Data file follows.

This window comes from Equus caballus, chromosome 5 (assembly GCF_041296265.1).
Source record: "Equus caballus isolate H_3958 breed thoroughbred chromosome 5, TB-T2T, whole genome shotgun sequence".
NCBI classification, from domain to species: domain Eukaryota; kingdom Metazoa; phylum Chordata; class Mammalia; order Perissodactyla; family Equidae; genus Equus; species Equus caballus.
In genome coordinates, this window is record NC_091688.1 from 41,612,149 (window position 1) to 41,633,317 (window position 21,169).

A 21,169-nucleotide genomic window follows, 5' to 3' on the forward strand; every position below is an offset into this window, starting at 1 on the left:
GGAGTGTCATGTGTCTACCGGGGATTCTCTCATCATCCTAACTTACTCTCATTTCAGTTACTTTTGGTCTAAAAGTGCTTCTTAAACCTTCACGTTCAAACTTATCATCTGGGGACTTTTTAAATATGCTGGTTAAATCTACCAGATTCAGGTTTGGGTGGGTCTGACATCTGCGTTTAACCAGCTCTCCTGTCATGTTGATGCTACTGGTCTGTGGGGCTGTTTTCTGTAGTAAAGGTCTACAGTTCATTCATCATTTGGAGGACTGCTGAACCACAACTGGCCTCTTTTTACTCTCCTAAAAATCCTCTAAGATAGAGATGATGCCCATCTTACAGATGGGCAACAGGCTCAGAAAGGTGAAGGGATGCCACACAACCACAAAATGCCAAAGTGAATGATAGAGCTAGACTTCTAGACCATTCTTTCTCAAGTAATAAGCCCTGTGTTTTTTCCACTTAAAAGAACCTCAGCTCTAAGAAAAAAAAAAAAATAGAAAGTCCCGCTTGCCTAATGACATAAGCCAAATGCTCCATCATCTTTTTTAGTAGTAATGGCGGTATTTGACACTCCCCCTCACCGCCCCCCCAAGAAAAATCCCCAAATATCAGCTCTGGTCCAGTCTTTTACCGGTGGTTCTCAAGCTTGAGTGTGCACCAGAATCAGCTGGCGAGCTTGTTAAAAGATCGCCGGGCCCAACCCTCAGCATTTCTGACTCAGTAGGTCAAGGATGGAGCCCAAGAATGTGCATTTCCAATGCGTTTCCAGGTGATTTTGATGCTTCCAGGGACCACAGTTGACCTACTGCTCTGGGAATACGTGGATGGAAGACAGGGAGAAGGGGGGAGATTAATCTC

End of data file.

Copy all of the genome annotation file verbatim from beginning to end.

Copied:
This window comes from Equus caballus, chromosome 5 (assembly GCF_041296265.1).
Source record: "Equus caballus isolate H_3958 breed thoroughbred chromosome 5, TB-T2T, whole genome shotgun sequence".
NCBI classification, from domain to species: domain Eukaryota; kingdom Metazoa; phylum Chordata; class Mammalia; order Perissodactyla; family Equidae; genus Equus; species Equus caballus.
In genome coordinates, this window is record NC_091688.1 from 41,612,149 (window position 1) to 41,633,317 (window position 21,169).

A 21,169-nucleotide genomic window follows, 5' to 3' on the forward strand; every position below is an offset into this window, starting at 1 on the left:
GGAGTGTCATGTGTCTACCGGGGATTCTCTCATCATCCTAACTTACTCTCATTTCAGTTACTTTTGGTCTAAAAGTGCTTCTTAAACCTTCACGTTCAAACTTATCATCTGGGGACTTTTTAAATATGCTGGTTAAATCTACCAGATTCAGGTTTGGGTGGGTCTGACATCTGCGTTTAACCAGCTCTCCTGTCATGTTGATGCTACTGGTCTGTGGGGCTGTTTTCTGTAGTAAAGGTCTACAGTTCATTCATCATTTGGAGGACTGCTGAACCACAACTGGCCTCTTTTTACTCTCCTAAAAATCCTCTAAGATAGAGATGATGCCCATCTTACAGATGGGCAACAGGCTCAGAAAGGTGAAGGGATGCCACACAACCACAAAATGCCAAAGTGAATGATAGAGCTAGACTTCTAGACCATTCTTTCTCAAGTAATAAGCCCTGTGTTTTTTCCACTTAAAAGAACCTCAGCTCTAAGAAAAAAAAAAAAATAGAAAGTCCCGCTTGCCTAATGACATAAGCCAAATGCTCCATCATCTTTTTTAGTAGTAATGGCGGTATTTGACACTCCCCCTCACCGCCCCCCCAAGAAAAATCCCCAAATATCAGCTCTGGTCCAGTCTTTTACCGGTGGTTCTCAAGCTTGAGTGTGCACCAGAATCAGCTGGCGAGCTTGTTAAAAGATCGCCGGGCCCAACCCTCAGCATTTCTGACTCAGTAGGTCAAGGATGGAGCCCAAGAATGTGCATTTCCAATGCGTTTCCAGGTGATTTTGATGCTTCCAGGGACCACAGTTGACCTACTGCTCTGGGAATACGTGGATGGAAGACAGGGAGAAGGGGGGAGATTAATCTC